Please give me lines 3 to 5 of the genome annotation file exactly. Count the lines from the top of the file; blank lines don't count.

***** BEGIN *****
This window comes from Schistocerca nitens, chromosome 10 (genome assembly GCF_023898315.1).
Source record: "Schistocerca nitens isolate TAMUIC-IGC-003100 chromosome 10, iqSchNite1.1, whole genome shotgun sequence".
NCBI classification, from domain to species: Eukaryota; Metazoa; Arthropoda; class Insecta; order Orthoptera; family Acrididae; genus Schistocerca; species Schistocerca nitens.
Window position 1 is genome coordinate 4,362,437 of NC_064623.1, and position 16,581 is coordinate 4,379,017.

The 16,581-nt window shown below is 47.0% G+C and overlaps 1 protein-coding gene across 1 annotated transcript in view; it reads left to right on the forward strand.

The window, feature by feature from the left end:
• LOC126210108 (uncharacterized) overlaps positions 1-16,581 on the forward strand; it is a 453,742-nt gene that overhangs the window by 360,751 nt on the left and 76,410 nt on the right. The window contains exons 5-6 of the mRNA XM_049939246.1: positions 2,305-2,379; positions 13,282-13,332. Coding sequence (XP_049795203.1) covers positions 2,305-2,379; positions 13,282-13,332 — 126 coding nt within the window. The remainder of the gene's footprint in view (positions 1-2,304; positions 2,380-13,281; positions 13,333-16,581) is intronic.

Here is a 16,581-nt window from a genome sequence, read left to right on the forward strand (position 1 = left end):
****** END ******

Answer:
NCBI classification, from domain to species: Eukaryota; Metazoa; Arthropoda; class Insecta; order Orthoptera; family Acrididae; genus Schistocerca; species Schistocerca nitens.
Window position 1 is genome coordinate 4,362,437 of NC_064623.1, and position 16,581 is coordinate 4,379,017.

The 16,581-nt window shown below is 47.0% G+C and overlaps 1 protein-coding gene across 1 annotated transcript in view; it reads left to right on the forward strand.